How Much Debt Can You take?


How big a mortgage can you take? How much credit card debt can you carry?

Much has been made about good debt versus bad debt. Getting a mortgage for your home is “good” while an “auto loan” is bad because your auto purchase will depreciate. But how much debt can you afford. Below are some guidelines that in my opinion, you should consider.

Stability of income

How stable is your income? This is a very important factor. The more stable your income, the higher debt load you can sustain. Doctors, for example, can afford to have a bigger mortgage than most of us. It is not just because they have high income, but also because they have higher income potential that is more stable. Most new doctors who graduate have a ton of student loans. Yet banks are slightly more lenient on them simply because they have high and yet stable income growth ahead of them. Many doctors have high student loan debt, a mortgage and very little cash and investable assets in the beginning of their careers.

However, if you are an insurance agent or real estate agent, then your income inherently is less stable (though lucrative). Your ideal debt ratio will depend on your income and assets.

Alternative source of income

Do you have alternative sources of income? Do you have a rental property producing positive cash flow? How much dividends are your investable assets giving you? The more sources of cash inflow you have, the better your ability to take on debt.

What is Your Coverage Ratio?

When bond investors invest in bonds, one of the key ratios they look at is the company’s coverage ratio. What is the the cash flow versus interest payments? For triple A bonds, it is not uncommon to find coverage ratios of 10. For junk bonds, coverage ratios of 1.2 to 1.5 are not uncommon.

What is your coverage ratio? How much income are you bringing in? What is your interest payment every month. To be even more conservative, subtract all necessary household expenses from your income and use that number to calculate your coverage ratio. Ask yourself what your coverage ratio will be if you take on a loan, credit card debt, or a mortgage? If you coverage ratio will barely be one, then you should reconsider whether or not to take than loan or mortgage. If your coverage ratio is above 3 and you have a stable income, then you will be a lot safer.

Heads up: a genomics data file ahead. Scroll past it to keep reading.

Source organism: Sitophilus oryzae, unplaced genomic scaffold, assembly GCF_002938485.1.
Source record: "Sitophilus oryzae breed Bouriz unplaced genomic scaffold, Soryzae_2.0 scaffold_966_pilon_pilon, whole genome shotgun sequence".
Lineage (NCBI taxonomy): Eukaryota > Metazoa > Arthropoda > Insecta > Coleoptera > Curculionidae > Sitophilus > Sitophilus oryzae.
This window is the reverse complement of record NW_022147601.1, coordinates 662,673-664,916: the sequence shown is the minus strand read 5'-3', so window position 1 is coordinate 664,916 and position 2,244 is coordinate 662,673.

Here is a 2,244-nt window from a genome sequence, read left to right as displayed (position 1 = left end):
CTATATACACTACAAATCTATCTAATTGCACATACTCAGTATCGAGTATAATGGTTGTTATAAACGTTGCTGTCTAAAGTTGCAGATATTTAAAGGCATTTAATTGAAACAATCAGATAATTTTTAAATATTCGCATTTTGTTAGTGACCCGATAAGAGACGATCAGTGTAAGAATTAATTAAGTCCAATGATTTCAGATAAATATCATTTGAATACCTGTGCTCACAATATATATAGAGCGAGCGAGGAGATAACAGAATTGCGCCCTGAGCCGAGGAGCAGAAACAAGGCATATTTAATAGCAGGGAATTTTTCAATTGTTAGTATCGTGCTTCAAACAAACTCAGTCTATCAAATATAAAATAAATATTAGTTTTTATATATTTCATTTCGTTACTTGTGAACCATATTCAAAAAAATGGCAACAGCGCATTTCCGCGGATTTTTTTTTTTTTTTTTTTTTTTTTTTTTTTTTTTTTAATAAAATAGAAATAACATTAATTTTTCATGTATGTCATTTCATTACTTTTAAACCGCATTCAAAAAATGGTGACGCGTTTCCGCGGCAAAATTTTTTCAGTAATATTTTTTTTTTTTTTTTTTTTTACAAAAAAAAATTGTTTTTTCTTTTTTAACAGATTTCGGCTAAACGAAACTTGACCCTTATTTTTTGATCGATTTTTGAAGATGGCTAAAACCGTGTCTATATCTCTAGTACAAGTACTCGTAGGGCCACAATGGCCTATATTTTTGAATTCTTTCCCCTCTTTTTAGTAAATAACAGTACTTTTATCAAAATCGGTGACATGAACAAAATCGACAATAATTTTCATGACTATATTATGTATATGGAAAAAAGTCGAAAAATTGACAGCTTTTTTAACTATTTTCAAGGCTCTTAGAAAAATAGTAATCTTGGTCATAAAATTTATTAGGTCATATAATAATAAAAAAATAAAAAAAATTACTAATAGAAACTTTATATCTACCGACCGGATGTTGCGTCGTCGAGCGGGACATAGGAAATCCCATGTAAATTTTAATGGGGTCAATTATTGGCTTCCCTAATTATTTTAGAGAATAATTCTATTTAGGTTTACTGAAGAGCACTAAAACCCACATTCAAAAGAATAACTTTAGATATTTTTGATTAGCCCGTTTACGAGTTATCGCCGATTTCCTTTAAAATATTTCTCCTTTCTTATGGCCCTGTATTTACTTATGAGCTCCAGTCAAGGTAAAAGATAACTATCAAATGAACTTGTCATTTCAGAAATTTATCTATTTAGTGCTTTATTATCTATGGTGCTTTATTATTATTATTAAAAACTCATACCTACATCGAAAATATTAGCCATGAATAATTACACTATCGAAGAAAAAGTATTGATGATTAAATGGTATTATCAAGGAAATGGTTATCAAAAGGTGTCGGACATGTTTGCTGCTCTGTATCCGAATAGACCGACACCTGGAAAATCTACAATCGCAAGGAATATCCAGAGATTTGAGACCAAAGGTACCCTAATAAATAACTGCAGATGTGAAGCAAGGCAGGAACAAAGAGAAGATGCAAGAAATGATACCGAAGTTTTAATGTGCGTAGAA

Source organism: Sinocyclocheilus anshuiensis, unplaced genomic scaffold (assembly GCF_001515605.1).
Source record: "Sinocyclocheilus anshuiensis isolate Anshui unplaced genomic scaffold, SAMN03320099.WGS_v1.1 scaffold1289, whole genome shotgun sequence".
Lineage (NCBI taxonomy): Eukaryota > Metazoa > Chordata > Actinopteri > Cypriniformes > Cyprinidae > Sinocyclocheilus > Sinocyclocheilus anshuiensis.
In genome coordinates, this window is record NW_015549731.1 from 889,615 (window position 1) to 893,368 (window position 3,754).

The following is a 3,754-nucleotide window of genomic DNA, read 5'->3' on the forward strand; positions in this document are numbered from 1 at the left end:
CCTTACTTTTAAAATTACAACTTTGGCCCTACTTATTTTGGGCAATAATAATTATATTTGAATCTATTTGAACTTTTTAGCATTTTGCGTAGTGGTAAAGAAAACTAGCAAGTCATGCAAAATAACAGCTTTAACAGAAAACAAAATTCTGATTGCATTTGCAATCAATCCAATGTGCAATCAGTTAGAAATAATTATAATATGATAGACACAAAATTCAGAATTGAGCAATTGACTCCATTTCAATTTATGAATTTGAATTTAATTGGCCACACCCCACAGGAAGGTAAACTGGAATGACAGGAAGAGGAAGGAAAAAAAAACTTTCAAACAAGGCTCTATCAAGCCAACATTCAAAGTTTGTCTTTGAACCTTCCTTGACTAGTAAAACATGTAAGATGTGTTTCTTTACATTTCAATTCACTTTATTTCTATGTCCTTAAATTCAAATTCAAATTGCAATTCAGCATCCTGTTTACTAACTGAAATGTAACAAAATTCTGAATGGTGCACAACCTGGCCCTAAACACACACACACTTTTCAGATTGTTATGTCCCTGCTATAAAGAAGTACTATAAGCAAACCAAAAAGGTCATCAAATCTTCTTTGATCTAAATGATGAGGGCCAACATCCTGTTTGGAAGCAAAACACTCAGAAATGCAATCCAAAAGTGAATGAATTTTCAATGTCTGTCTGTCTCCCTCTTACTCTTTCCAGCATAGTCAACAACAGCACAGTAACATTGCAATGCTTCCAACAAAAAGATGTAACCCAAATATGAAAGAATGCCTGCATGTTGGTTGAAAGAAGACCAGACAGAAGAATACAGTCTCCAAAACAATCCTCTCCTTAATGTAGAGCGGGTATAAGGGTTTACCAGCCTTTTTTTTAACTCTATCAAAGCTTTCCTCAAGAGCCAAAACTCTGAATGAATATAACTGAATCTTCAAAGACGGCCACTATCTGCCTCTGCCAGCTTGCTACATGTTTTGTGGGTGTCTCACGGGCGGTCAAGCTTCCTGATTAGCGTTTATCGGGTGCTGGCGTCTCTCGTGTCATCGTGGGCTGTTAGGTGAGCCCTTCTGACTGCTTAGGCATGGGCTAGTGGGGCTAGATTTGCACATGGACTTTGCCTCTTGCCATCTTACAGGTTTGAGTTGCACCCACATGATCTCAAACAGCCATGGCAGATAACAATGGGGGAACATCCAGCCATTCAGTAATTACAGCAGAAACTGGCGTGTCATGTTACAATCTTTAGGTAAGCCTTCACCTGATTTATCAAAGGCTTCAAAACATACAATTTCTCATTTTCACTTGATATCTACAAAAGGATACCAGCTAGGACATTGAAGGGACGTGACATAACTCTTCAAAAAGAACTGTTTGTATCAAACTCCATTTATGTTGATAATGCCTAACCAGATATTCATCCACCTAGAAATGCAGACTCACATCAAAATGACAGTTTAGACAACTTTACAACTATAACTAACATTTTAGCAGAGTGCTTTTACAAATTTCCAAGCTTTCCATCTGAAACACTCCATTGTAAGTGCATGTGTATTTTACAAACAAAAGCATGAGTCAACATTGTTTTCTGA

What is your Debt to Equity or Asset Ratio?

How much debt you can take is also influenced by what is your net worth. If you have a few properties free and clear, taking on another mortgage may not be an issue even if your income source is not stable. Before you take on another debt, be sure to calculate your net worth, both equity and assets, accurately.

How much cash on hand do you have?

Ford and General Motors are in big trouble for their North American Operations. But has kept them going is that they have tons of cash on their balance sheet.

How large is your emergency fund? How long can you last if your present source dries up? Think long and hard about this when before you take on any new debt.


To sum up, I think you have to look at a variety of factors before you can decide how much debt you can take – whether it is a mortgage, auto loan or home improvement loan. Look through these factors carefully before making any big decision that will impact your financial future.

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